rorkesdriftvc.com Forum Index


rorkesdriftvc.com
Discussions related to the Anglo-Zulu War of 1879
Reply to topic
303 Martini
paul mercer


Joined: 04 Jul 2006
Posts: 37
Location: Tavistock, Devon
Reply with quote
Gentlemen,
I realise this is a little after the initial AZ wars, but i wonder if some of your experts might be able to help.
Prior to the introduction of the Lee Metford a number of Martini Henry's were either rebarrelled or resleeved to fire the new 303 cartridge. However in Greener's book The Gun and its Development he makes the following statement.
' For the 303 barrel, if the Martini breech-loading mechanism is used, it must be fitted with a breech-block of special construction, or the extra strain caused by using cordite and similar explosives, will soon so alter the shape of the block that it will not work'.
I have a 450/577 Martini and to my inexpert eyes the block appears to be a fairly solid chunk of metal so I am surprised at this statement. I realise that cordite is more powerful than black powder but I would have thought that the recoil of a Martini fouled by black powder was probably equal or worse than the same rifle firing a 303 cordite cartridge. It also would seem to my inexpert eyes that the 303 case being smaller in size to the 577 would be pushing against a larger area of the block and therefore would exert less strain.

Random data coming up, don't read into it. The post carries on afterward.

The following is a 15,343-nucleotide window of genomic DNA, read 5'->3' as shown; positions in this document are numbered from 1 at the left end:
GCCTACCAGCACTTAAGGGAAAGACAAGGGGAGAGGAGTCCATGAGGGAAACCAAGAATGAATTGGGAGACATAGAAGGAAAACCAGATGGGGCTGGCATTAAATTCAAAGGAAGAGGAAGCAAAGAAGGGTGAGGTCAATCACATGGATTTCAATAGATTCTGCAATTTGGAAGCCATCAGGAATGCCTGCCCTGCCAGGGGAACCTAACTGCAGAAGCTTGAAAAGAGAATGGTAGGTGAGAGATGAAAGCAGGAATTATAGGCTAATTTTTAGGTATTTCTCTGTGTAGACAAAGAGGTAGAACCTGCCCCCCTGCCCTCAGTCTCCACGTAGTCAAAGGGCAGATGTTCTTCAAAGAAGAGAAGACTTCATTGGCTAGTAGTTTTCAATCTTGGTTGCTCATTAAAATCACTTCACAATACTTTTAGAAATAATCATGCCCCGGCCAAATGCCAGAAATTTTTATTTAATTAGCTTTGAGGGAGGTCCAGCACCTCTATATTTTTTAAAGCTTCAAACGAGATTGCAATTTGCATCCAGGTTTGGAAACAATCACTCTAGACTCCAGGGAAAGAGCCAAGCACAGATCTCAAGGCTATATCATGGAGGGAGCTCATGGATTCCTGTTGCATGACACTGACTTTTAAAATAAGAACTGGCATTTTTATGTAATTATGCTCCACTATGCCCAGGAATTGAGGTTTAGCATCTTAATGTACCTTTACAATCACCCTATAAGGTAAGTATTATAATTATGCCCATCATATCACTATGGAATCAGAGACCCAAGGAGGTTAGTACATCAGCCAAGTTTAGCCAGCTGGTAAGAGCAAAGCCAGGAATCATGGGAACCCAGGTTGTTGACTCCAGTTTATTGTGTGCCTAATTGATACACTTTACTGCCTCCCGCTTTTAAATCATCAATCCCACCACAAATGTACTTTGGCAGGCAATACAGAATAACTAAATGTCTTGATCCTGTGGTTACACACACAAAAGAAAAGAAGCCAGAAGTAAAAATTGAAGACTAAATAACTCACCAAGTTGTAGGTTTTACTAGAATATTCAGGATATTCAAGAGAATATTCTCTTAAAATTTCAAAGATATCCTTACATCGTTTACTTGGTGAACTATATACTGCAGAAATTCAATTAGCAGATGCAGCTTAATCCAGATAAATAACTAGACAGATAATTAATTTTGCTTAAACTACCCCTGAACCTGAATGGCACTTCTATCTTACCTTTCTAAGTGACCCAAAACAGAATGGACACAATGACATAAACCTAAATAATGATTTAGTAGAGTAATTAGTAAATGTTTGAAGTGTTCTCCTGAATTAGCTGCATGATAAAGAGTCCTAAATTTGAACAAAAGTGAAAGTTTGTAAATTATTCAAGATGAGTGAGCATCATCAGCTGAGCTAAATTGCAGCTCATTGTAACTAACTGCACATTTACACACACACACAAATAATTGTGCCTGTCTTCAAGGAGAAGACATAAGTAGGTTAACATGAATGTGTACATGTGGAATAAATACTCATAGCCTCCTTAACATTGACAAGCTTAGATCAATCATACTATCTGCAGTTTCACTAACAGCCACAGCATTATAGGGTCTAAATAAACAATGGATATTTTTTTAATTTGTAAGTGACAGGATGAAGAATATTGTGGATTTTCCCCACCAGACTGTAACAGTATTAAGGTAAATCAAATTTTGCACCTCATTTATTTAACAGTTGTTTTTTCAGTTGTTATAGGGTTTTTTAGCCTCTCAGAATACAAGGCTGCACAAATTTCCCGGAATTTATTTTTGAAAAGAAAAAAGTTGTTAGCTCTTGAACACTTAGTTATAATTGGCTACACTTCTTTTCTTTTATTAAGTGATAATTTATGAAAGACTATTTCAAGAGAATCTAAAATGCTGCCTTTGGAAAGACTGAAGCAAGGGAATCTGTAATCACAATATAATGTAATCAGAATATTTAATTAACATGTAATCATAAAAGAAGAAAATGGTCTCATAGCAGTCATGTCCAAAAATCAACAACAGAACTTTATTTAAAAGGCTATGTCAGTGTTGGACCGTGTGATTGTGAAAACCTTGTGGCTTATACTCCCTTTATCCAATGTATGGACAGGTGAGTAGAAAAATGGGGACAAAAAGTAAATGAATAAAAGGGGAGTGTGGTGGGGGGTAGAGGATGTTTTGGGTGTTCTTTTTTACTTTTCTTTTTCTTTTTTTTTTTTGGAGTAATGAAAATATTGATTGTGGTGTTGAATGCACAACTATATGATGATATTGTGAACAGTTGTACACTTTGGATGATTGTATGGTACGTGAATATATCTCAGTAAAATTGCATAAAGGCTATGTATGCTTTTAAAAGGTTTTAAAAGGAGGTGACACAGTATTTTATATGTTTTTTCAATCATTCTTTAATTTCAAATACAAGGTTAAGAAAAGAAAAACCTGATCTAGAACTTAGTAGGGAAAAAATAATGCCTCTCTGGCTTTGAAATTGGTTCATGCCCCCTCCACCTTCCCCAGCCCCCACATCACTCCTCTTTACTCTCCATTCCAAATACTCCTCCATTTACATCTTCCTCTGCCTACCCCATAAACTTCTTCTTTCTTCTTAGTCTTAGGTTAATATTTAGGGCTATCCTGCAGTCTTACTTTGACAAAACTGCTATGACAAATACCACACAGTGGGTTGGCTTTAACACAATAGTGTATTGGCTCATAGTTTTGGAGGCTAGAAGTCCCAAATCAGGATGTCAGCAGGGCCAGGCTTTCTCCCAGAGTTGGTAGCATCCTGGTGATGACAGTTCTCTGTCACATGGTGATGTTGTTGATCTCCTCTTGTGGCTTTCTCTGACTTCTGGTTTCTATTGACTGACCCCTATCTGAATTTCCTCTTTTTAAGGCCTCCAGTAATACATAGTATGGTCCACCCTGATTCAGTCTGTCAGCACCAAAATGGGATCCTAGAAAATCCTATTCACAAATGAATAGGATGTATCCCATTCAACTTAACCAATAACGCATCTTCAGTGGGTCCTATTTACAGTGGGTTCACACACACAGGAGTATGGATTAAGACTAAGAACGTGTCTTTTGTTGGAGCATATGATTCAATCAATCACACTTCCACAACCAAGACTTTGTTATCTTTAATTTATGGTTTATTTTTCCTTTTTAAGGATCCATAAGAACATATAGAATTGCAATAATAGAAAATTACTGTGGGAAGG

I know Greener was a recognised expert in weapons in his day so I would hesitate to doubt his word on the matter, but I do wonder if there were many cases of damaged blocks and if the Government did actually fit strengthened ones when they converted them?
View user's profileSend private message
GJ


Joined: 10 Apr 2007
Posts: 7
Reply with quote
The .577/.450 Martini cartridge was a black powder cartridge and generated much lesser chamber pressures than the .303, which was a nitro powder cartridge of much higher chamber pressure (about 19 tons per square inch)
The Martini breech block was strong enough but the firing pin point and hole were rather large. There was a possibility that the .303 primer would rupture and gas escape into the action and injure the firer. So the firing pin point was reduced and a steel strip with a smaller hole was dovetailed across the front of the breech block.

GJ
View user's profileSend private message
GJ


Joined: 10 Apr 2007
Posts: 7
Reply with quote
Further to my previous post. you might be interested in some of Ian Skennerton's Small Arms Identification Series of booklets. SAIS No 15 is on the .450 and .303 Martini. I got mine from Jeremy Tenniswood and the 48 page booklet cost 8. In the parts diagrams on pages 32 & 34 shows the converted breech blocks.
I also have SAIS No 16, Training and Cadet Rifles ( lot on the .310 Greeners and BSA) and SAIS No 20 Enfield Musket and Snider Enfield which I also collect.
GJ
View user's profileSend private message
303 Martini
You cannot post new topics in this forum
You cannot reply to topics in this forum
You cannot edit your posts in this forum
You cannot delete your posts in this forum
You cannot vote in polls in this forum
All times are GMT  
Page 1 of 1  

  
  
 Reply to topic